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A Fireside Christmas Story from Documenting the American South

During the last winter of the Civil War, a Columbia, South Carolina press published Wilkie Collins' "The Stolen Mask, or The Mysterious Cash-Box. A Story for a Christmas Fireside" in 1864. The short story is a revised version of Collins' novel Mr. Wray's Cash-Box; or, the Mask and the Mystery: A Christmas Sketch, which—inspired by the success of works such as Charles Dickens' A Christmas Carol—Collins published in Britain in December 1851 to meet readers' demands for Christmas stories. A British writer, Collins is best remembered for his collaboration with Dickens and his novel The Moonstone, which featured one of the first detectives in English fiction. Collins was also extremely popular throughout the United States, and his works were in high demand even in the impoverished Confederacy.

"The Stolen Mask" follows retired actor Ruben Wray, his granddaughter Annie, and his friend—and Annie's admirer—Martin Blount. Ruben is fanatical in his devotion to the study and performance of Shakespeare, and when the story opens, he and his companions have just finished a brief stay in Stratford-Upon-Avon. Arriving at a new home in Tidbury-on-the-Marsh, Ruben attracts the attention of some of the locals—including a budding thief—with the sizable cash box that he keeps strapped under his cloak. The townspeople assume that Wray and his family are wealthy; however, it is soon revealed that Raymond's "treasure" is "the stolen mask," a plaster replica of the bust of Shakespeare that is housed in the church at Stratford-Upon-Avon. In explaining to his companions why they fled so hastily from the town, Wray describes how he sneaked into the church, made a mold of the bust, and then created a replica. Ruben soon discovers that someone saw him making the copy and that the authorities seek to punish him. In his haste to leave town, however, he forgets the mold hidden in his previous lodgings.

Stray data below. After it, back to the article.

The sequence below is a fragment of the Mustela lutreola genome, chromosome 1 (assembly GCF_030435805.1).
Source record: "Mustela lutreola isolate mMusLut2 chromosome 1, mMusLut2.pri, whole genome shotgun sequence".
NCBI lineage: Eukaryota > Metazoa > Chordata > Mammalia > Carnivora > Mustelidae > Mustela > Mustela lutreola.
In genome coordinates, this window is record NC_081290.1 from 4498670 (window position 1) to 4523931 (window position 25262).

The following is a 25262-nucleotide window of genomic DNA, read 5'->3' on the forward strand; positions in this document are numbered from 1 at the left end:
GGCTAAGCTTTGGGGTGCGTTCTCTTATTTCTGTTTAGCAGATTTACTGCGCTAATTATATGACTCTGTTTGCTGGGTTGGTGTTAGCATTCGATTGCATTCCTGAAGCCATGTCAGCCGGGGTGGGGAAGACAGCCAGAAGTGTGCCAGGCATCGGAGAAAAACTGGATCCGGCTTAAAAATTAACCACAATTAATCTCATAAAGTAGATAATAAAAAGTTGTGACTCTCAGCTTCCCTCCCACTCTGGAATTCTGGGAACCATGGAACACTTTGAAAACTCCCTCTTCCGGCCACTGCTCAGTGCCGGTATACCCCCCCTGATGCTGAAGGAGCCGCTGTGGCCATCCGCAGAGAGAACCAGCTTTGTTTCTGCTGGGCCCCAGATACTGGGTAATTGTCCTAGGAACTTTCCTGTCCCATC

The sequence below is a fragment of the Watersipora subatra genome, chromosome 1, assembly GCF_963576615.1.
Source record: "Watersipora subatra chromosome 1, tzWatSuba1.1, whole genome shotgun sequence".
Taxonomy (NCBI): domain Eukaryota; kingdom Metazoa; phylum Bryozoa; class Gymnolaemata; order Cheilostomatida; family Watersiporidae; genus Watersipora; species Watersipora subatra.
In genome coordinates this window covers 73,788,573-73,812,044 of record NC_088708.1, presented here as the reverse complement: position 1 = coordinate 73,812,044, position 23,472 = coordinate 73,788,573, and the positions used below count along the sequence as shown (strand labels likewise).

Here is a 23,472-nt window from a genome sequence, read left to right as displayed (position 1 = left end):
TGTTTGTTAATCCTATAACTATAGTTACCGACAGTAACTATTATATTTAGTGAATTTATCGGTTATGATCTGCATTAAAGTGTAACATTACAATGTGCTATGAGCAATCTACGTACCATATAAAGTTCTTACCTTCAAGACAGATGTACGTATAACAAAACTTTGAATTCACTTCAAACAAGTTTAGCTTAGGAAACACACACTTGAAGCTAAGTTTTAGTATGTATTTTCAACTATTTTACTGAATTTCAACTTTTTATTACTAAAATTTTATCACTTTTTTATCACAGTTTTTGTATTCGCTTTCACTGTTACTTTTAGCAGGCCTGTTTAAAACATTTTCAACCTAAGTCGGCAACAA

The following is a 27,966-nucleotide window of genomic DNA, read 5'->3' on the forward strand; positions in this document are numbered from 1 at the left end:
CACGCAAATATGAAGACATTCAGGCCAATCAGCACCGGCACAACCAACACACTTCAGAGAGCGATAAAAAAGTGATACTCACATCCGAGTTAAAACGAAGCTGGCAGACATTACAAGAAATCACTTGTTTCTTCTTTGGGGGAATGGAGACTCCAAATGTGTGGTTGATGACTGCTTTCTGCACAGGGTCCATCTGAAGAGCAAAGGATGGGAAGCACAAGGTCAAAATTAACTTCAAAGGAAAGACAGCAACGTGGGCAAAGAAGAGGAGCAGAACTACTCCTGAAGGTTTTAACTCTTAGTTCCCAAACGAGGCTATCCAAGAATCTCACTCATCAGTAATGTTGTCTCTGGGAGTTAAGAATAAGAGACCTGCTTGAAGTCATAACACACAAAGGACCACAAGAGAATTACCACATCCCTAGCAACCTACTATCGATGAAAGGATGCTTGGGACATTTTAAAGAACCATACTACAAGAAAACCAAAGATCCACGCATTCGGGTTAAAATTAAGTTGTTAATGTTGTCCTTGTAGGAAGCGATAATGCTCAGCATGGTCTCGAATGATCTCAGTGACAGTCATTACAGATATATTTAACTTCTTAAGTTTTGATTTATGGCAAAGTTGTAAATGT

Meanwhile, the thief who spied the cash box secures an accomplice, and the pair break into Wray's room. In the ensuing confusion, the copy of Shakespeare's bust is broken, and Wray, devastated, sinks into a deep depression. Remembering the hidden mold as well as the casting process Ruben described in his confession, Annie and Martin travel to Stratford-Upon-Avon, secure to mold, and make a new copy. Ruben wakes to find the new statue and thinks his misfortune all a dream. A wealthy neighbor and fellow actor who has befriended Ruben soon learns the details of the copying, and upon inquiring with his counsel, discovers that Ruben has nothing to fear from the law, since he didn't actually steal anything. He then encourages Ruben to share Shakespeare with the public and in turn make a sizable profit. The story comes to close as the group discusses their bright future over Christmas dinner.

Collins' story is part of DocSouth's "The Southern Homefront" Collection, which, in addition to presenting government publications, also presents the literature published in the South during the war years. As Professor William L. Barney notes in his introduction to the collection, the Confederacy was able to publish these texts, "Despite nearly crippling shortages of ink, paper, and printing presses" as "they strove to create a cultural equivalent to Southern political independence."

Jennifer L. Larson